News from the FDA/CDC

FDA issues stronger warning on neuropsychiatric event risk linked to montelukast


The Food and Drug Administration has issued a Drug Safety Communication that strengthens existing warnings about serious mood- and behavior-related changes associated with montelukast (Singulair), a prescription drug for asthma and allergy.

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The new boxed warning advises health care providers to avoid prescribing montelukast for patients with mild symptoms, particularly those with allergic rhinitis, the FDA said in a press release. The drug was first approved in 1998, and the product labeling was updated in 2008 to include information about neuropsychiatric adverse events reported with usage of montelukast.

While the Sentinel study, along with other observational studies, did not find an increased risk of mental health side effects with montelukast treatment, compared with inhaled corticosteroids, those studies had limitations that may have affected results, the FDA said in the Drug Safety Communication. However, the FDA has continued to receive reports of neuropsychiatric events – including agitation, depression, sleeping problems, and suicidal thoughts and actions – in patients receiving the medication.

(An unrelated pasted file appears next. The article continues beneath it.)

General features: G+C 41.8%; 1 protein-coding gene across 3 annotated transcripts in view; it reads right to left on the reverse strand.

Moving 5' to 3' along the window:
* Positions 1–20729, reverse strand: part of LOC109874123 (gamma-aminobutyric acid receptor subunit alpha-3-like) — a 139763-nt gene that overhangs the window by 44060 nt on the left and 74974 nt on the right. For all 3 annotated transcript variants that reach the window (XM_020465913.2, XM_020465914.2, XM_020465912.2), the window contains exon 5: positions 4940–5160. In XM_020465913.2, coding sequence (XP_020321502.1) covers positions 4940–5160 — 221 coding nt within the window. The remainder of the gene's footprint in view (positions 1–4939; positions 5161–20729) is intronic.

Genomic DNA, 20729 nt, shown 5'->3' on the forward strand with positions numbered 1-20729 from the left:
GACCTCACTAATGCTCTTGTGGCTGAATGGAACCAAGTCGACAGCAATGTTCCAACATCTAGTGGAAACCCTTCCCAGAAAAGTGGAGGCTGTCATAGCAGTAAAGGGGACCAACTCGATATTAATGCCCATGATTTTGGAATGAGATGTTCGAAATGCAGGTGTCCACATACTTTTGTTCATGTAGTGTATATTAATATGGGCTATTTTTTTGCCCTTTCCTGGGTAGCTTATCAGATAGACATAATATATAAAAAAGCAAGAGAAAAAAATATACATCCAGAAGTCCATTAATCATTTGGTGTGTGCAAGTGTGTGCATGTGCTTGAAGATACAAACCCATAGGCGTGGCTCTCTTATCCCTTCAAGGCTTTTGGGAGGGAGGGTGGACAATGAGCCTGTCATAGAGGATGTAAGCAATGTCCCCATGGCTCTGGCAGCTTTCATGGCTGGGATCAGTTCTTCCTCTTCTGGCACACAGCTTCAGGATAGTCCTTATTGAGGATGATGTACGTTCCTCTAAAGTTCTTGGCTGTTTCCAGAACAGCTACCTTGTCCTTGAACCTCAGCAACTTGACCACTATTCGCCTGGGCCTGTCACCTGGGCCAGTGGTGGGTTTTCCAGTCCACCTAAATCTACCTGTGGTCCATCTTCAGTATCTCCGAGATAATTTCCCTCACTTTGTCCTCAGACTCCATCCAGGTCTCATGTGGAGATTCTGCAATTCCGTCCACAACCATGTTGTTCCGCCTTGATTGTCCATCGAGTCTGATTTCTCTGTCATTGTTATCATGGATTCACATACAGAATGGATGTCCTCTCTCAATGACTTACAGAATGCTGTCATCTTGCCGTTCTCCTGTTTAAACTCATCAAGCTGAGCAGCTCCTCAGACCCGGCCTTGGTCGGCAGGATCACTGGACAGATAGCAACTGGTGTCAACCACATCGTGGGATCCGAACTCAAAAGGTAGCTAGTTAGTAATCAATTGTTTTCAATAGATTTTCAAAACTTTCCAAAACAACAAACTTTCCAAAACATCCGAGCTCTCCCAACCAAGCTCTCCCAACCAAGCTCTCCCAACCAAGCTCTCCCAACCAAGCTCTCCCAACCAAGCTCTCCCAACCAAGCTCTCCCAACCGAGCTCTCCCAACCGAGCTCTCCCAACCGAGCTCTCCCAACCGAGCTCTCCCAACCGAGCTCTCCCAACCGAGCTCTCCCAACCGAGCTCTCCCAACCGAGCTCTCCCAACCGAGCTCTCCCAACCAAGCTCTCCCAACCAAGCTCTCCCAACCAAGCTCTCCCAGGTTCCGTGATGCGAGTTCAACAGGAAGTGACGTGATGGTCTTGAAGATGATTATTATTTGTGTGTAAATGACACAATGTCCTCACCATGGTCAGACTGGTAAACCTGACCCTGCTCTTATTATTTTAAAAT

“The incidence of neuropsychiatric events associated with montelukast is unknown, but some reports are serious, and many patients and health care professionals are not fully aware of these risks,” Sally Seymour, MD, director of the division of pulmonary, allergy and rheumatology products in the FDA’s Center for Drug Evaluation and Research, said in the press release. “There are many other safe and effective medications to treat allergies with extensive history of use and safety, such that many products are available over the counter without a prescription.”

In addition to the boxed warning, the FDA now requires a new medication guide to be given to patients with each montelukast prescription, the FDA said.

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